Wow, he may well have hit the nail on the fucking head here.

You never know beforehand what people are capable of, you have to wait, give it time, it's time that rules, time is our gambling partner on the other side of the table and it holds all the cards of the deck in its hand, we have to guess the winning cards of life, our lives.

Great, another reflection in time.
You know, however brilliant it might be.


Men are all the same, they think that because they came out of the belly of a woman they know all there is to know about women.

He means vagina of course.

Your questions are false if you already know the answer.

Here's a question: Is that true?
He was like a man who wanted to change all; and could not; so burned with his impotence; and had only me, an infinitely small microcosm to convert or detest. John Fowles

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Re: a thread for mundane ironists

Postby Pedro I Rengel » Fri Aug 17, 2018 11:34 pm

Well the original word is probably vientre, but womb is just not as banal as vientre is, at the same time not nearly as sacred.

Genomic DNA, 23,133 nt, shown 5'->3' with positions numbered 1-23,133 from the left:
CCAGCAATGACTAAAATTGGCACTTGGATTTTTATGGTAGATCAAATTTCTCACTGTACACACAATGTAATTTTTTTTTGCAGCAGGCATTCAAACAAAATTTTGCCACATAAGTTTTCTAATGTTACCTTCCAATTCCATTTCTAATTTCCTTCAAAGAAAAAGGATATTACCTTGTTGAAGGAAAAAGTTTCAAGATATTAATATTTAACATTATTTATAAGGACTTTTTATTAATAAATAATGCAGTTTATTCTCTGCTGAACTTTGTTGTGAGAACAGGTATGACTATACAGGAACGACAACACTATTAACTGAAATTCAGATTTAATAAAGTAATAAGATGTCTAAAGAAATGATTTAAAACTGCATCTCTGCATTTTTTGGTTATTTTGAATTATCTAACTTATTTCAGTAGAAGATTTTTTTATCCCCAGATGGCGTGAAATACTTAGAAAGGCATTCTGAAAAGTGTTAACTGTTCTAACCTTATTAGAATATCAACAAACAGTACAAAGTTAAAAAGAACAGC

Less babying of a word. So technically belly might be a better translation. But a euphemism it is not.
"I am not fazed by myself. I have dragged myself through too much of myself to be fazed. Others are disturbed by the slightes articulation of themselves. But they are unfazed by the machine."
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Re: a thread for mundane ironists

Postby iambiguous » Fri Aug 17, 2018 11:42 pm

Pedro I Rengel wrote:Well the original word is probably vientre, but womb is just not as banal as vientre is, at the same time not nearly as sacred.

Less babying of a word. So technically belly might be a better translation. But a euphemism it is not.


Maybe, but "belly" is defined as, "the front part of the human trunk below the ribs, containing the stomach and bowels."

On the other hand, at least he didn't say "pussy". :wink:
He was like a man who wanted to change all; and could not; so burned with his impotence; and had only me, an infinitely small microcosm to convert or detest. John Fowles

Start here: viewtopic.php?f=1&t=176529